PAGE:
Which British female historical figures do you think deserve to be honoured on our banknotes? Do any novelists rank up there for you? Do you think this is even a debate that needs to happen or do you shy away from positive discrimination? I’d love to hear your thoughts.

Everyone lives in the world they deserve

by Sergios Gakas
translated from Greek by Anne-Marie Stanton-Ife


I took this book on holiday with me because crime is usually a good bet for an absorbing throwaway read. This book didn’t quite live up to that expectation, being both better than expected but also in some ways worse. I probably need to explain.

For a start this is one of the more literary police procedurals I have ever read, inasmuch as the writing is very good, a little experimental even, and it doesn’t follow the expected rules of the genre. Now that may partly be because it’s Greek, and perhaps they have their own set of rules. I’m not familiar enough with Greek literature to know. But this certainly didn’t read like it was slotting into a template.

“Let me break your seal, Stoli, my love. My red beauty, come here, give yourself to me, transparent like all my mistakes…I don’t feel good, damned wine, it’s all your fault. Armchair – prepare yourself. My sweet throne, I’m coming…Who’s that creeping around outside – who’s after my vodka? It burns, the bitch…It burns like hell: fight ice with ice, fire with fire…No! My face is burning, don’t, why won’t you listen to me? No, please.”

There are some familiar themes. The detective, Police Colonel Chronis Halkidis, is middle-aged, divorced, disillusioned, addicted to cigarettes (and some rather stronger illegal drugs to boot) and doesn’t follow the rules. So far, so familiar. I didn’t warm to Halkidis, especially as his addictions and methods became, well, worse. But that’s fine, I don’t need to like the main character.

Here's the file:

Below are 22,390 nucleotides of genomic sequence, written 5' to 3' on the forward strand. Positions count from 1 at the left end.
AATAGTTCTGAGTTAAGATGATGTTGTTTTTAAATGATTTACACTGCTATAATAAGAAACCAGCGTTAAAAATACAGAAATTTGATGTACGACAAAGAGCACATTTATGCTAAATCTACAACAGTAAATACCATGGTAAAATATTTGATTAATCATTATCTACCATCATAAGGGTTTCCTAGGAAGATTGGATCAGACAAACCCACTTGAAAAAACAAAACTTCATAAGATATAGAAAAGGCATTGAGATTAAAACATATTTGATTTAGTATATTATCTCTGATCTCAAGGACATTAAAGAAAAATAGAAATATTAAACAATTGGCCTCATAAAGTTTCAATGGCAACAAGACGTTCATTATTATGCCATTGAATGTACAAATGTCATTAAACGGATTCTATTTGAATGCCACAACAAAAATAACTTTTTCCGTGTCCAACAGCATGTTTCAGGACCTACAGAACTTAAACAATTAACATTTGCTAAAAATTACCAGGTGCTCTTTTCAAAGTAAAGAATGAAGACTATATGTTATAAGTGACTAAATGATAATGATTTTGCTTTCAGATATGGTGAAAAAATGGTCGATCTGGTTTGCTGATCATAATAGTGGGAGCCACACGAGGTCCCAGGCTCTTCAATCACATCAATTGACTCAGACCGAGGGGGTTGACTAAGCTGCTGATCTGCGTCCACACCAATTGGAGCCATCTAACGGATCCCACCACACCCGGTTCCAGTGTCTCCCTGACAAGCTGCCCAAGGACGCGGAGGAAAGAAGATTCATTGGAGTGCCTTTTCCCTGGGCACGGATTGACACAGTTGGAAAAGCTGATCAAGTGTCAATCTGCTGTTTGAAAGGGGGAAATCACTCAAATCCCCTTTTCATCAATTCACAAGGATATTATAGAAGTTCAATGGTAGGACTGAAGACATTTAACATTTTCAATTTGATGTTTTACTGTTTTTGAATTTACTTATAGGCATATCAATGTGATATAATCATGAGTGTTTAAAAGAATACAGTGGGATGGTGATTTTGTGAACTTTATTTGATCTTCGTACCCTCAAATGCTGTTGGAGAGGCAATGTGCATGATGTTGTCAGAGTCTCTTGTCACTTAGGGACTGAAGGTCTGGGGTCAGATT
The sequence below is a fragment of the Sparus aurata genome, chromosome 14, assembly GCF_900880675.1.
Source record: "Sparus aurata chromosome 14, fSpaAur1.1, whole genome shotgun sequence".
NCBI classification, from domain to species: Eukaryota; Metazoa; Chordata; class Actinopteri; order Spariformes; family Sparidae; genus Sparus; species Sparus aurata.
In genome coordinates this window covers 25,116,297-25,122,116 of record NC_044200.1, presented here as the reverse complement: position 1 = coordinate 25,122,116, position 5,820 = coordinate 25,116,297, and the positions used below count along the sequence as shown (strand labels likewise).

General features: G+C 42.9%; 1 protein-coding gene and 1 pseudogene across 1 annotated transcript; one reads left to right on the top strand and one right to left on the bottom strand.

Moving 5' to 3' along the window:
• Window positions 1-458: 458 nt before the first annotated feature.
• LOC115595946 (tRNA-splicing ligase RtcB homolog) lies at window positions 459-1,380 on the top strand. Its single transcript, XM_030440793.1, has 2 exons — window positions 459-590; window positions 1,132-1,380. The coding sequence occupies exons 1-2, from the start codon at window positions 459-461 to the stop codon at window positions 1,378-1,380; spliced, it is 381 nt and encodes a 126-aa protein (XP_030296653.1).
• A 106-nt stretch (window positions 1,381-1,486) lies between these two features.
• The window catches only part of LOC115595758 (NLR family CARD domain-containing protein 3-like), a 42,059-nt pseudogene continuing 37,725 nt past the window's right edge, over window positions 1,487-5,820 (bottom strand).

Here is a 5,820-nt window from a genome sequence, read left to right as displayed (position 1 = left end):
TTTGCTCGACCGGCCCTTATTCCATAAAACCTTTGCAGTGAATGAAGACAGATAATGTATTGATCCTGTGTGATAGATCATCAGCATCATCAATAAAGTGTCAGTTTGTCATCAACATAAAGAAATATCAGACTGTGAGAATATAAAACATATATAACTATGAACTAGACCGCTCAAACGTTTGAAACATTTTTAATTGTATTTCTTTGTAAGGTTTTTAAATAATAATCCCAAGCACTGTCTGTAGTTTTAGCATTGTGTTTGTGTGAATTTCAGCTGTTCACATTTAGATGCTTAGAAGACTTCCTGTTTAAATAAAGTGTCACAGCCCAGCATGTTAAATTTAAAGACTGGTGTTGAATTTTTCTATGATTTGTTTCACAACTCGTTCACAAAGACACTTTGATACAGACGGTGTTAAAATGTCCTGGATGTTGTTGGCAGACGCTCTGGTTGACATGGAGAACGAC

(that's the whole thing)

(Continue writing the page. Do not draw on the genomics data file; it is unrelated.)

“Three dark-haired types with shiny accordions were playing songs, a hybrid, it seemed, of children’s songs and revolutionary battle cries. The audience was singing along, miming the foreign lyrics with adolescent uncertainty. They were happy. I hated them. I ducked quickly into the toilet and snorted two fat lines of powder… Everyone lives in the world they deserve, and my particular world cannot take any more accordion music.”

The book opens with the crime and follows the police investigation, which again sounds traditional enough. The crime in question is the burning to the ground of a house in a suburb of Athens, a fire which takes hold so quickly that three of the house’s occupants are killed almost immediately and the fourth, a formerly famous actress called Sonia Varika, is left in intensive care with severe burns.

“‘Do you believe in God?’
‘Pity. If you did, I would recommend prayer. It would save me the more pedestrian option, where I explain to you that the human body is a machine, with a highly complex mechanism that we barely understand, but a machine nonetheless…Do forgive me if I come across as a vulgar materialist, but so far the only ones I’ve seen performing miracles and saving lives have been doctors and nurses. God has never once put in an appearance, not even to stitch up an eyebrow.'”

It took me a while to figure out the narrative voice, which alternately follows Halkidis and the landlord of the destroyed house, Simeon Piertzovanis, but there are also sections in italic, which are either memories or thoughts of Sonia from her coma. Almost the first thing we learn is that both Halkidis and Piertzovanis are former lovers of Sonia, which means that they both distrust one another but also form an uneasy alliance in their search for truth and justice.